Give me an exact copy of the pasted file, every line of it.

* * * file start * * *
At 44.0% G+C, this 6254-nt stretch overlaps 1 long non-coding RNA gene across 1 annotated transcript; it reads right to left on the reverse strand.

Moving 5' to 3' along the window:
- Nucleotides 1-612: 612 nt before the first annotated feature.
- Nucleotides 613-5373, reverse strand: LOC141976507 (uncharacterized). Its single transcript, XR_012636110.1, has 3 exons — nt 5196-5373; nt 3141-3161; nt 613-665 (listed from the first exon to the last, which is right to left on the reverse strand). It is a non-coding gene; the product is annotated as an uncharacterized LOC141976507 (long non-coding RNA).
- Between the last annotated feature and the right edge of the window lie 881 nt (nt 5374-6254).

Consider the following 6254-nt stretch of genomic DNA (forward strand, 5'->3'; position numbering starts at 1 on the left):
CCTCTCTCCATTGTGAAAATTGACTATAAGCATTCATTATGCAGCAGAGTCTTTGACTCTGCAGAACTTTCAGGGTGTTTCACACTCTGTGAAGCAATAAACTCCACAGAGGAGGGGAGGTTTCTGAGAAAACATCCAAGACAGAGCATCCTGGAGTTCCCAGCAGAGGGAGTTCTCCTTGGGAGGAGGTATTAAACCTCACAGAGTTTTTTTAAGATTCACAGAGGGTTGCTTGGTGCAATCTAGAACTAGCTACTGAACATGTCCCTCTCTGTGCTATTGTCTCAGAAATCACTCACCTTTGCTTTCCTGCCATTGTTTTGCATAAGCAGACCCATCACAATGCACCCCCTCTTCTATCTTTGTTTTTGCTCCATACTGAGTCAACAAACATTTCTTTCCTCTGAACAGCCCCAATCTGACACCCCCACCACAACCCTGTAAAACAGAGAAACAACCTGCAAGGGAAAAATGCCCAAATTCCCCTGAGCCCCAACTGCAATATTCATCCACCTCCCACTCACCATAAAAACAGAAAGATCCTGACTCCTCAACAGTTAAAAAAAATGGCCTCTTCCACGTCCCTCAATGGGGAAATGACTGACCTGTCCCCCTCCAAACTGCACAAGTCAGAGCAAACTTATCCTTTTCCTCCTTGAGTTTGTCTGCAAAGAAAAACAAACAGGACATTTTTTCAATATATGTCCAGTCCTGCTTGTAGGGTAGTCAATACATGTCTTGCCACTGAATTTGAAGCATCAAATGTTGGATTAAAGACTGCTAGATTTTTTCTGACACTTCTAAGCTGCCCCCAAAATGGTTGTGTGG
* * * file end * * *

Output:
At 44.0% G+C, this 6254-nt stretch overlaps 1 long non-coding RNA gene across 1 annotated transcript; it reads right to left on the reverse strand.

Moving 5' to 3' along the window:
- Nucleotides 1-612: 612 nt before the first annotated feature.
- Nucleotides 613-5373, reverse strand: LOC141976507 (uncharacterized). Its single transcript, XR_012636110.1, has 3 exons — nt 5196-5373; nt 3141-3161; nt 613-665 (listed from the first exon to the last, which is right to left on the reverse strand). It is a non-coding gene; the product is annotated as an uncharacterized LOC141976507 (long non-coding RNA).
- Between the last annotated feature and the right edge of the window lie 881 nt (nt 5374-6254).

Consider the following 6254-nt stretch of genomic DNA (forward strand, 5'->3'; position numbering starts at 1 on the left):
CCTCTCTCCATTGTGAAAATTGACTATAAGCATTCATTATGCAGCAGAGTCTTTGACTCTGCAGAACTTTCAGGGTGTTTCACACTCTGTGAAGCAATAAACTCCACAGAGGAGGGGAGGTTTCTGAGAAAACATCCAAGACAGAGCATCCTGGAGTTCCCAGCAGAGGGAGTTCTCCTTGGGAGGAGGTATTAAACCTCACAGAGTTTTTTTAAGATTCACAGAGGGTTGCTTGGTGCAATCTAGAACTAGCTACTGAACATGTCCCTCTCTGTGCTATTGTCTCAGAAATCACTCACCTTTGCTTTCCTGCCATTGTTTTGCATAAGCAGACCCATCACAATGCACCCCCTCTTCTATCTTTGTTTTTGCTCCATACTGAGTCAACAAACATTTCTTTCCTCTGAACAGCCCCAATCTGACACCCCCACCACAACCCTGTAAAACAGAGAAACAACCTGCAAGGGAAAAATGCCCAAATTCCCCTGAGCCCCAACTGCAATATTCATCCACCTCCCACTCACCATAAAAACAGAAAGATCCTGACTCCTCAACAGTTAAAAAAAATGGCCTCTTCCACGTCCCTCAATGGGGAAATGACTGACCTGTCCCCCTCCAAACTGCACAAGTCAGAGCAAACTTATCCTTTTCCTCCTTGAGTTTGTCTGCAAAGAAAAACAAACAGGACATTTTTTCAATATATGTCCAGTCCTGCTTGTAGGGTAGTCAATACATGTCTTGCCACTGAATTTGAAGCATCAAATGTTGGATTAAAGACTGCTAGATTTTTTCTGACACTTCTAAGCTGCCCCCAAAATGGTTGTGTGG